However, such down-the-road nuances were probably lost on most of Tramont's audience. For many, the takeaway was simpler -- and more conspiratorial. As many "know," the evil Pharma companies have joined the diabolic pantheon already inhabited by the oil companies, who are "known" to be sitting on the formula for cheap oil.

But in fact, it's difficult, bordering maybe on impossible, to whomp up formulas, chemical or biological, to instantly solve the world's problems. We might consider the testimony of the AIDS Vaccine Advocacy Coalition, which recently recalled the overconfidence many felt when AVAC was formed, to coincide with World AIDS Day, 1995:

"We were optimistic that with more resources, more cooperation and more scientific knowledge, an AIDS vaccine could be found in time to stem the growing epidemic. A decade later the field has more resources, more cooperation and more depth of scientific knowledge -- but still no AIDS vaccine."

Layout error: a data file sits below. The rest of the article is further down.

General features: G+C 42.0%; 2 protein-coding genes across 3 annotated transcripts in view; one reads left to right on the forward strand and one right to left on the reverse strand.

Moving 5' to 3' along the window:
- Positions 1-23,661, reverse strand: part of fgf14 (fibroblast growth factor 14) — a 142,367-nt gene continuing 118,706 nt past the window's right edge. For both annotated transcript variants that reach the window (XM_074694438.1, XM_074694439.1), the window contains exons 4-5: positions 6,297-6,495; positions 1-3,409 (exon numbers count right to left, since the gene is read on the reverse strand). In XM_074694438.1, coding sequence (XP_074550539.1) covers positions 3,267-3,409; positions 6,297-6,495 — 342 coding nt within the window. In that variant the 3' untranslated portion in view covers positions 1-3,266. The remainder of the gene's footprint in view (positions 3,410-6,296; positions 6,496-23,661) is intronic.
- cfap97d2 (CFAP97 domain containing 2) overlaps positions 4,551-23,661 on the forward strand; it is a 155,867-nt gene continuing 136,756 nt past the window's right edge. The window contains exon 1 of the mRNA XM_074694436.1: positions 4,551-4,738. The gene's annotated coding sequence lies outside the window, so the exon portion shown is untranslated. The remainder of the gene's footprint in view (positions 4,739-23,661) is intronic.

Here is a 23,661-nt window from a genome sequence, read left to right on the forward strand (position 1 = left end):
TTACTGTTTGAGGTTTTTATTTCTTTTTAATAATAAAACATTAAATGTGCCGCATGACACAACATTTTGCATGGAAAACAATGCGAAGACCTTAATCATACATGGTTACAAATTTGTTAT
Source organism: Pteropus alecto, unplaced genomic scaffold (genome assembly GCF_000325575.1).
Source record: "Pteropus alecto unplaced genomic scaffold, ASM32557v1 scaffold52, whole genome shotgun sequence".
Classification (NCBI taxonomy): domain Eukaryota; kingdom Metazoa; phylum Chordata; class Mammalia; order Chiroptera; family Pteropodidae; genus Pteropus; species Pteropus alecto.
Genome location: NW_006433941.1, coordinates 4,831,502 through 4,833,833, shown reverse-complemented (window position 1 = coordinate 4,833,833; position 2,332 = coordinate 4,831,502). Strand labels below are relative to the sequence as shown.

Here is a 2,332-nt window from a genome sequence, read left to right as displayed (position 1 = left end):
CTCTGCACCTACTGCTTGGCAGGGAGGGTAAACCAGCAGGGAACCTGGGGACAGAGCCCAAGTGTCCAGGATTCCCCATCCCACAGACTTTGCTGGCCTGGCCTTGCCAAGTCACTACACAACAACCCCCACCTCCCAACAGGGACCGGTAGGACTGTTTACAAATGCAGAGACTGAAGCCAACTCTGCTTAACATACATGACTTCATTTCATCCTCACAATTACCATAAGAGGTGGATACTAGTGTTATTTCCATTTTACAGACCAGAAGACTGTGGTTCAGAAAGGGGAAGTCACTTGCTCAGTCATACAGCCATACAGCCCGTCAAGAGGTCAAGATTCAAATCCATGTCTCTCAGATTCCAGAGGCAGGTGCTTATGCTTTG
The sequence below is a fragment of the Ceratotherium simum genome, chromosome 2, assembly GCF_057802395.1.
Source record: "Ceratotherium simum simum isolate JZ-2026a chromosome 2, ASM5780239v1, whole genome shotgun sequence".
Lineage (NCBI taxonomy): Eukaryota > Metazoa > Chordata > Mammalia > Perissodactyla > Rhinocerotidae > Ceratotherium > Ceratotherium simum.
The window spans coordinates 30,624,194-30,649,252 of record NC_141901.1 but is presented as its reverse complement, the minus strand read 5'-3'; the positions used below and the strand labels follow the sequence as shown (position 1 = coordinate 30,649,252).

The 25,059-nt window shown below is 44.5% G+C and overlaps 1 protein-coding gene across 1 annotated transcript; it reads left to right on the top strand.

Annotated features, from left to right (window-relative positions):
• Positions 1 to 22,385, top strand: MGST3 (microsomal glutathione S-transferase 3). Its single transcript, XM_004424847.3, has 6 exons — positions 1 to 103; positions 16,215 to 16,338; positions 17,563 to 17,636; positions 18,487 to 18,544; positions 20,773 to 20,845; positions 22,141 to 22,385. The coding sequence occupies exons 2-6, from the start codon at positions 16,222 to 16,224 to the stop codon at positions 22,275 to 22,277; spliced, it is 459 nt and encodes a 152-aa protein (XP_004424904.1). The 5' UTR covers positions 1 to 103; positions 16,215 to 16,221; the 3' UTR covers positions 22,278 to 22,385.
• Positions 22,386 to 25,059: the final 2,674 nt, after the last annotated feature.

And AVAC concludes, glumly, "While we've learned much in the past decade and made great strides in scientific, policy and ethical arenas, the road ahead is still a long one."

Others can hold forth on why AIDS is so problematic, but I will add my non-scientific corollary here: Hollywood, which prides itself on red-ribbon sensitivity to AIDS, isn't helping.

A case in point is the Ralph Fiennes movie alluded to above, "The Constant Gardener," released in August. The film spins a conspiracy theory that smears private-sector research not only in AIDS, but also in tuberculosis. Any Pharma executive who sees the movie might be excused from thinking to him or herself, 'Who needs the grief that comes from trying to cure such hot-button diseases? Yes, I might make a little money, but I will be portrayed as a mustache-twirling mass-murderer. Surely it's easier to work on something uncontroversial, such as E.D. or toenail fungus.'

The film is based, of course, on a 2000 novel by John le Carré, who puts the following words into one of his black-hatted corporate evildoers: "Tuberculosis is megabucks. Any day now the richest nations will be facing a tubercular pandemic, and Dypraxa will become the multibillion-dollar earner that all good shareholders dream of."

A few contrarian voices made the point that the scenario put forth in the film should be seen as positive: Steve Sailer, writing in The American Conservative, observed,